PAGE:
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Opinions of Friday, 7 December 2012

Columnist: Abugri, George Sydney

Which lucky uncle goes to flagstaff house?

…and will Dr. Kayode Fayeme and friends applaud Ghana after

By George Sydney Abugri

The hour of reckoning has finally burst forth upon us, Jomo, and from the coast to our borders with the Sahel, our compatriots have filed up to vote in what promises to be the great grand uncle of all national elections since the British lowered their Union Jack for the very last time and vamoosed from our shores.

In the coming hours, there will be high voltage electricity in the very air we breathe but the key word for the day is a five-letter one: Peace. Are you familiar with the strange expression, “as long as peace and war”? I recall the expression with some puzzlement every election year, but never mind…

As far as today’s election is concerned, the rules for peace are so incredibly simple, Jomo: No booze anywhere near any polling station, no menacing, muscle-bound human creatures on snarling motorbikes wearing scowling countenances and looking for trouble, no motorbikes at all today, come to think of it and no mercenary news headlines with the potential to make political rivals go for each other by the jugular.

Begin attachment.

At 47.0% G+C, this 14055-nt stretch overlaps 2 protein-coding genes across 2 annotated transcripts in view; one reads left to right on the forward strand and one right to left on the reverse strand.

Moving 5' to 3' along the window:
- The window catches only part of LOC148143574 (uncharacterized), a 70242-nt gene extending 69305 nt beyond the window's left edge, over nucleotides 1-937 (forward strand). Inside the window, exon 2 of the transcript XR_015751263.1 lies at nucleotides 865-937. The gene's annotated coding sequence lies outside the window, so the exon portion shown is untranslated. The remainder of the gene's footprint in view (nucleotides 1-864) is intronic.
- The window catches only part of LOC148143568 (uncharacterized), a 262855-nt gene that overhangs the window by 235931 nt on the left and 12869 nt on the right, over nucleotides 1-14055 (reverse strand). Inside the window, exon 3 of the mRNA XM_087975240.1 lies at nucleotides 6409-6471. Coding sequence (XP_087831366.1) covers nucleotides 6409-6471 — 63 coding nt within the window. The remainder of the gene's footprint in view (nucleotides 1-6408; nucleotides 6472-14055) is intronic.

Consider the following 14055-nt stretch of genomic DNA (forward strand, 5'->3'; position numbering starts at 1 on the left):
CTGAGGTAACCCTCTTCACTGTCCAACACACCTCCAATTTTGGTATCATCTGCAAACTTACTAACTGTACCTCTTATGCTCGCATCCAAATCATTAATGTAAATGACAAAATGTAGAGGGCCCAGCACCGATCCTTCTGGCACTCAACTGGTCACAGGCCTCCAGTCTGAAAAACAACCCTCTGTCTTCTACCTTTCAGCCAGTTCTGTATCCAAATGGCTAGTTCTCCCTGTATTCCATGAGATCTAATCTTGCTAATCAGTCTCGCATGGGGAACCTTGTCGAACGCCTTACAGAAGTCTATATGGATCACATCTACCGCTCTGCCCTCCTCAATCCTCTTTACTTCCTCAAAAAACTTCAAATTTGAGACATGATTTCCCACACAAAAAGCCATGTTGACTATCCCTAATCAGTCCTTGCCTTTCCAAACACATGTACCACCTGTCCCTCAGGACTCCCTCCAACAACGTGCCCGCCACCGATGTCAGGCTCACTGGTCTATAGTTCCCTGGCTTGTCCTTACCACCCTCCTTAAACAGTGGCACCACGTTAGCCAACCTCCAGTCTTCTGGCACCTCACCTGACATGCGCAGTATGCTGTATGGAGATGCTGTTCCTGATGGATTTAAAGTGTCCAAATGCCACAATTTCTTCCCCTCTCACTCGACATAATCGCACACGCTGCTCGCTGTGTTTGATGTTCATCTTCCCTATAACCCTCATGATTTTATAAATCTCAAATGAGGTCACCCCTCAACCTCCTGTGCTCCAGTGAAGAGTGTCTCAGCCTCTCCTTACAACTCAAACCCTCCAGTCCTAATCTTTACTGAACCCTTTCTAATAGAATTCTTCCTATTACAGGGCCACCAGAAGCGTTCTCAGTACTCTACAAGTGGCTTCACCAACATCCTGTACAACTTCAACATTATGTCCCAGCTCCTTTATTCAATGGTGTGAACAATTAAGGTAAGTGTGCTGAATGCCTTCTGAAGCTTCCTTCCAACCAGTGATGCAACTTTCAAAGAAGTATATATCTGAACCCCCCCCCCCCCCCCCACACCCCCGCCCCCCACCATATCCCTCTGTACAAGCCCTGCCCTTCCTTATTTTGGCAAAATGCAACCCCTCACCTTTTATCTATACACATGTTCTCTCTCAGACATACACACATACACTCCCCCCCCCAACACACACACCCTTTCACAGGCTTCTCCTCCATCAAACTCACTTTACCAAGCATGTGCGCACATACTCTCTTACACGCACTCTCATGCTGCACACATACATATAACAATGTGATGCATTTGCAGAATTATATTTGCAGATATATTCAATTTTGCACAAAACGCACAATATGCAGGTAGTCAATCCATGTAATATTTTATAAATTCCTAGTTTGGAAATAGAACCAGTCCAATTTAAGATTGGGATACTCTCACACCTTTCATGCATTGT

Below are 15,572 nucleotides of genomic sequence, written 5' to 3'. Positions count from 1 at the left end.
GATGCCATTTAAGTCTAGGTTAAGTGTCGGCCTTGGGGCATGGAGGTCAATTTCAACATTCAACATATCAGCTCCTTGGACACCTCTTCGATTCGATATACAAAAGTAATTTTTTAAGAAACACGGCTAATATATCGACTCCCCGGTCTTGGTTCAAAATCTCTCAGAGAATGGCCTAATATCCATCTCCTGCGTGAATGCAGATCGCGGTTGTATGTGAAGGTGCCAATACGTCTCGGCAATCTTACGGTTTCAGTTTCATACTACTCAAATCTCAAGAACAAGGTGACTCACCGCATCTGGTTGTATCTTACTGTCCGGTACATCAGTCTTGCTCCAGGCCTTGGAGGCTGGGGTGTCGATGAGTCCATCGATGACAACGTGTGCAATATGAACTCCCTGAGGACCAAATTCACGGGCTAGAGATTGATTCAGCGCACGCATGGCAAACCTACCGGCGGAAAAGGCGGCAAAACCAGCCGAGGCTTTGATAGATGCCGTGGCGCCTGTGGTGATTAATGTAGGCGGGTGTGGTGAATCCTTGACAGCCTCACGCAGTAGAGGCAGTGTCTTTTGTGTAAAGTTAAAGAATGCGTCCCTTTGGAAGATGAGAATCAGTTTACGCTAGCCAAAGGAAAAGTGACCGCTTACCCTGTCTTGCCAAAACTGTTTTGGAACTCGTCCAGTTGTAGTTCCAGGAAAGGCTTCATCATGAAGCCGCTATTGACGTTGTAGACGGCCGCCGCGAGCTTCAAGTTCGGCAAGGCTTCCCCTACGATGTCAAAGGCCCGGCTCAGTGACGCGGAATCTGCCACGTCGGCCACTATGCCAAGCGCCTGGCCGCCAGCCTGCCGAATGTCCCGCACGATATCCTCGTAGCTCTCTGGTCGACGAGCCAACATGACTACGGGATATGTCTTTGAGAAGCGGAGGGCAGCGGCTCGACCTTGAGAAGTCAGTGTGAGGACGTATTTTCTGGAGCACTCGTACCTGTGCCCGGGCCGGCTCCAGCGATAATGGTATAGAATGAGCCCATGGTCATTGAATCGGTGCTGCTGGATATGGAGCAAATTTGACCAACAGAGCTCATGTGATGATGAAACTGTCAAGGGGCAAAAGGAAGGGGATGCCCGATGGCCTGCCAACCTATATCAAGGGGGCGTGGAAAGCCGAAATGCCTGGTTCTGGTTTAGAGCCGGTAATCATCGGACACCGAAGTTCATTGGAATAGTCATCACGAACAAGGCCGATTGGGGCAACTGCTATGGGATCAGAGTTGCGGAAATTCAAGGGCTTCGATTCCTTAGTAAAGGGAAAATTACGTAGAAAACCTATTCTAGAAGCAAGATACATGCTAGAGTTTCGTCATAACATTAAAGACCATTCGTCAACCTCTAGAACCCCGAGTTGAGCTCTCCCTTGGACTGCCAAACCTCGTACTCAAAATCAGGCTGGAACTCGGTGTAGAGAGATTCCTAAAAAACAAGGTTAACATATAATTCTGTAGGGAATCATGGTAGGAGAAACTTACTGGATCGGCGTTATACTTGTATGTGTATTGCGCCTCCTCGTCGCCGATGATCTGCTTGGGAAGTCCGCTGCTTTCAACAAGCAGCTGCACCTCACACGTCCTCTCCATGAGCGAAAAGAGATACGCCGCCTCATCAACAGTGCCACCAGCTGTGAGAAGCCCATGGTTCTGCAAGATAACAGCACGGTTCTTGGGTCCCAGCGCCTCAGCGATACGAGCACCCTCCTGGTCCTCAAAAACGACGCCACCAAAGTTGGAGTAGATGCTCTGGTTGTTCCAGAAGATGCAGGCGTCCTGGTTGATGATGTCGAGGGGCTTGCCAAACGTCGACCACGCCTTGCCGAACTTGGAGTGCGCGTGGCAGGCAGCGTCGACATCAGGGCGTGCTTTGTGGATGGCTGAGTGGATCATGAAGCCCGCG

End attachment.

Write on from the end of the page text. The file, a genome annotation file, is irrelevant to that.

Is that all? Not on your life, Jomo: No undue aggression and disruptive behaviour in the name of vigilance at polling stations, no media jumping of the gun before the Electoral Commissioner gets his hand on the trigger to announce the results and no toddlers crawling on fours in voting queues with voters’ ID cards stuck in piss-wet nappies!

That is a tricky one because the cards are valid. That is probably one issue relating to today’s election which will require the exercise of good conscience and patriotism by all irrespective of political affiliation.